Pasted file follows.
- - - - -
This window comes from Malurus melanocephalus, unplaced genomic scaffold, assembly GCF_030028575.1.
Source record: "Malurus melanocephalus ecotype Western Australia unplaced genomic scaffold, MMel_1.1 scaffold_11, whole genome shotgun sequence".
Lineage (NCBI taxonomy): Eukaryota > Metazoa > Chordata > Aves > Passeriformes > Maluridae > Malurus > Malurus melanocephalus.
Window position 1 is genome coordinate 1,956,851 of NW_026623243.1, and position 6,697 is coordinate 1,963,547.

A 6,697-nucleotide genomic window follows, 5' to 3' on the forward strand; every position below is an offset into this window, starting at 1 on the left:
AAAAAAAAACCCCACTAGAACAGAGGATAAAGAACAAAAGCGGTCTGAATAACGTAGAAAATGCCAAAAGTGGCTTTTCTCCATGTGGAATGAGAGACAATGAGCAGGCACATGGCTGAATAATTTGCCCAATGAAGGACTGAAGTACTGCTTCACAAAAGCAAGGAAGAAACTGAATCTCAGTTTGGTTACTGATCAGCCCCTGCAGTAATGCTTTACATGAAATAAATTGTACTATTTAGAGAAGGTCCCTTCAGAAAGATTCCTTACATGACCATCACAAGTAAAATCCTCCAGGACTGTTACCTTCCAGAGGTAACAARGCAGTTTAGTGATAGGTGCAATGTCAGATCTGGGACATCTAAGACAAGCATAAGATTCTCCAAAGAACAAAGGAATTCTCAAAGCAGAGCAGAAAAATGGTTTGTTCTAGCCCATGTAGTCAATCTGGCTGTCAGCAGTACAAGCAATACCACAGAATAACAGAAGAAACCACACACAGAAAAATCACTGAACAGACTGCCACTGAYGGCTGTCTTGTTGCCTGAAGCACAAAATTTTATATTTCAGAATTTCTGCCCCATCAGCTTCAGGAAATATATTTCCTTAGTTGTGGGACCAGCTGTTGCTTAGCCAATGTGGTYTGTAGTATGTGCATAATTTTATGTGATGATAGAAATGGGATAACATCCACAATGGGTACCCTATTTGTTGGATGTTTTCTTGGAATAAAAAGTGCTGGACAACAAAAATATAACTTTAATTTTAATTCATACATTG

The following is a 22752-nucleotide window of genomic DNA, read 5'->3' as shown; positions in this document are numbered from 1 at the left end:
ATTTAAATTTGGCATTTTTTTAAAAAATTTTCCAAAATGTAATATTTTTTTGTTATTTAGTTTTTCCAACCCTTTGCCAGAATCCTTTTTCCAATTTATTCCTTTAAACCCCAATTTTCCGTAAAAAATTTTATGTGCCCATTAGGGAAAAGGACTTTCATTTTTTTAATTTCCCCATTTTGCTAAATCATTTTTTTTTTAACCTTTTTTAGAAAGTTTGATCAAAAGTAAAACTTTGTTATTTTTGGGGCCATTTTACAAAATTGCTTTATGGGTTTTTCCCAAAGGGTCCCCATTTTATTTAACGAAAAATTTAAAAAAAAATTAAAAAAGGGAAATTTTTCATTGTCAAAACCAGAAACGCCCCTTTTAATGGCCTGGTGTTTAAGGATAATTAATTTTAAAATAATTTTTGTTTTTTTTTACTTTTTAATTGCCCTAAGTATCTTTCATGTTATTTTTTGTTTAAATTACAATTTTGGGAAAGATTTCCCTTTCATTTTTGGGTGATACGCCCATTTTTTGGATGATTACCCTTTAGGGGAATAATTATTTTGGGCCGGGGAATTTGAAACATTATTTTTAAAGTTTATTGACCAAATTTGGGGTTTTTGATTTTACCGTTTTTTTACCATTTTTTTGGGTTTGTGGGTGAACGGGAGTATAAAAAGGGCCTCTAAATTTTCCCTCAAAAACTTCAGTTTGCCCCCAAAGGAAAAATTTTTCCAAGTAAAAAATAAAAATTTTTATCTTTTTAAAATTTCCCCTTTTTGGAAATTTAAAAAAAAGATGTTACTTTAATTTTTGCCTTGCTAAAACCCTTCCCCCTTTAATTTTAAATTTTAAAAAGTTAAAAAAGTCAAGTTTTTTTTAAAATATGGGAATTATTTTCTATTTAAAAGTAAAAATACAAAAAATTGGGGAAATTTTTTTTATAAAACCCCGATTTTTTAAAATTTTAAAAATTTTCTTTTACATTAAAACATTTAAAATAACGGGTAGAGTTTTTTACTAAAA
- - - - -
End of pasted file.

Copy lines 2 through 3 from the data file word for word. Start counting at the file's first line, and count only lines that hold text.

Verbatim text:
Source record: "Malurus melanocephalus ecotype Western Australia unplaced genomic scaffold, MMel_1.1 scaffold_11, whole genome shotgun sequence".
Lineage (NCBI taxonomy): Eukaryota > Metazoa > Chordata > Aves > Passeriformes > Maluridae > Malurus > Malurus melanocephalus.